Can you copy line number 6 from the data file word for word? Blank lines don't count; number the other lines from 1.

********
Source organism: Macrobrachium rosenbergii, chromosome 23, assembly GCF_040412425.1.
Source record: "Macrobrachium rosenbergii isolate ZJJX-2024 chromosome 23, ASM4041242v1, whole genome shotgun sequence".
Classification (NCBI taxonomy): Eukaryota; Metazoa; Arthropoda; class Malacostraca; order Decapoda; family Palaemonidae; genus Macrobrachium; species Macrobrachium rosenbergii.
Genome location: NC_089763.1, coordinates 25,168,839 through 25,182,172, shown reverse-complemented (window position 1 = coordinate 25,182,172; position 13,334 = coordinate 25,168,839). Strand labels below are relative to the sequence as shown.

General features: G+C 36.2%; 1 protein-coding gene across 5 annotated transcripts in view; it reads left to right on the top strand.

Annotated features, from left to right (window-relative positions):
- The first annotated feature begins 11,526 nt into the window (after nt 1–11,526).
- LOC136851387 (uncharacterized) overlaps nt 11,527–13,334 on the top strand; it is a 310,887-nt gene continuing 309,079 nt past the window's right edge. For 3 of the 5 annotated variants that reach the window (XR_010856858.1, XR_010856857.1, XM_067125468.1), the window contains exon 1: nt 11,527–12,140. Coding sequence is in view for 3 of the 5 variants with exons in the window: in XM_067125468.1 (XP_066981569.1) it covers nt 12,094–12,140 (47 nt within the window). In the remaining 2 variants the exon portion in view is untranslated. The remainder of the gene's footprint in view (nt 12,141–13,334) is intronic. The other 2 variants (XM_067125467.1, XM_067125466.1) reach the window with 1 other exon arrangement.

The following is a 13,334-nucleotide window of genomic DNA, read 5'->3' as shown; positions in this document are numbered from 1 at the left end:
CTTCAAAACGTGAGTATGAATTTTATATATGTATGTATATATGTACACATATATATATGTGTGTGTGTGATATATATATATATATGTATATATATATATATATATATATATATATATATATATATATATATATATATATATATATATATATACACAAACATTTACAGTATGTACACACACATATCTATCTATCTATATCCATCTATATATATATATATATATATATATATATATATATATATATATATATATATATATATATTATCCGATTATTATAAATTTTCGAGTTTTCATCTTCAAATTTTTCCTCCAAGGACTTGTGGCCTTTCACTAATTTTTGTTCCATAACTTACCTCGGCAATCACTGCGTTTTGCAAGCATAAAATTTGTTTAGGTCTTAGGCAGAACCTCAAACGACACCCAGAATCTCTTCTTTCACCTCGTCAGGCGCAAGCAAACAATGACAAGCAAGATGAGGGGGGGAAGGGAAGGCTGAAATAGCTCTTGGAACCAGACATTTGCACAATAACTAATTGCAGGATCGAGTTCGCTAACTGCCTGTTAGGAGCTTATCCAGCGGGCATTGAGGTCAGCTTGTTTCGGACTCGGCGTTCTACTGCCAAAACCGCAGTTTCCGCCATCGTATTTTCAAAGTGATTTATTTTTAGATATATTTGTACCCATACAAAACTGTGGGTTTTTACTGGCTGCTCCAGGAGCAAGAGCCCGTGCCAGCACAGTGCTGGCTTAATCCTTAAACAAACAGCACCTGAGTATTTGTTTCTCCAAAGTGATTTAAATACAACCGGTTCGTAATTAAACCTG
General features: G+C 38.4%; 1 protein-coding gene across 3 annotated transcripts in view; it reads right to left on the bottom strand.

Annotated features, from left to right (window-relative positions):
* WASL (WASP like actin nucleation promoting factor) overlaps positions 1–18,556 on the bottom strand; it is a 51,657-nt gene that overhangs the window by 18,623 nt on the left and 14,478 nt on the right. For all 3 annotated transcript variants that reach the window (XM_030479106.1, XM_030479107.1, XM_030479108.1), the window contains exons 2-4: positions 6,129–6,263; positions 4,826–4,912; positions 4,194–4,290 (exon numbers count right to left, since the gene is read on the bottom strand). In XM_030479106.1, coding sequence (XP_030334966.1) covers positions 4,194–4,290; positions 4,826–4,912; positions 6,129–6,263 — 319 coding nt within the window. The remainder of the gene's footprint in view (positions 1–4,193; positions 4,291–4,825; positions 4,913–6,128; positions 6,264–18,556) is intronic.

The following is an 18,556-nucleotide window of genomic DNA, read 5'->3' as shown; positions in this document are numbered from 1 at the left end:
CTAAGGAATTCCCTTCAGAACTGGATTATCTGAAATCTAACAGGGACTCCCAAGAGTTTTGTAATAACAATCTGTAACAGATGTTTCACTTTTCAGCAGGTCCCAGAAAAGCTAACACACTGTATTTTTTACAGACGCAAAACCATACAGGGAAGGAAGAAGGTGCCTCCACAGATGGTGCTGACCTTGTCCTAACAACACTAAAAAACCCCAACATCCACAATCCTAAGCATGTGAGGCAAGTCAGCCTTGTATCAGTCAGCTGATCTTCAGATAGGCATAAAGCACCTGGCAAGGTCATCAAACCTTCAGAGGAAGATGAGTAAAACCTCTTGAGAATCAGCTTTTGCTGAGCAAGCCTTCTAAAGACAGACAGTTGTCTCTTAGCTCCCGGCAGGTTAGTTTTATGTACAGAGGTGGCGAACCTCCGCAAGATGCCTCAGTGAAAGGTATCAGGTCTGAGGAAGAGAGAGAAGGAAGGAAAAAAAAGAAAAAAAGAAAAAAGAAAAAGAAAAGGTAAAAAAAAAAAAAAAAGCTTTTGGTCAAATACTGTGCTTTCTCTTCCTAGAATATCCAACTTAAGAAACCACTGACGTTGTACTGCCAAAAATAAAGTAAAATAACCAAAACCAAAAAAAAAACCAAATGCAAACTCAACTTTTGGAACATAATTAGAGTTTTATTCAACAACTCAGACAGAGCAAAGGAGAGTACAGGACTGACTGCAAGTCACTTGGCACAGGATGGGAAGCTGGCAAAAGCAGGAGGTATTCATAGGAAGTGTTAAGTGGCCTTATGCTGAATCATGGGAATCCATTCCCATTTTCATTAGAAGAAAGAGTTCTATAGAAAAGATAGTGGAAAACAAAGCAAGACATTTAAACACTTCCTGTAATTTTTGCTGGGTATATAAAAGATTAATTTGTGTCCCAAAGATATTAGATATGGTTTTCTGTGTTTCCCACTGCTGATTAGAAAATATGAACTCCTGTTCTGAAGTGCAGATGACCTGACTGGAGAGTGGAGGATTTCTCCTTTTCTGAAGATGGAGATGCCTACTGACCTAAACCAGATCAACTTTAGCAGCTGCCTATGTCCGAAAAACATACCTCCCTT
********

Annotated features, from left to right (window-relative positions):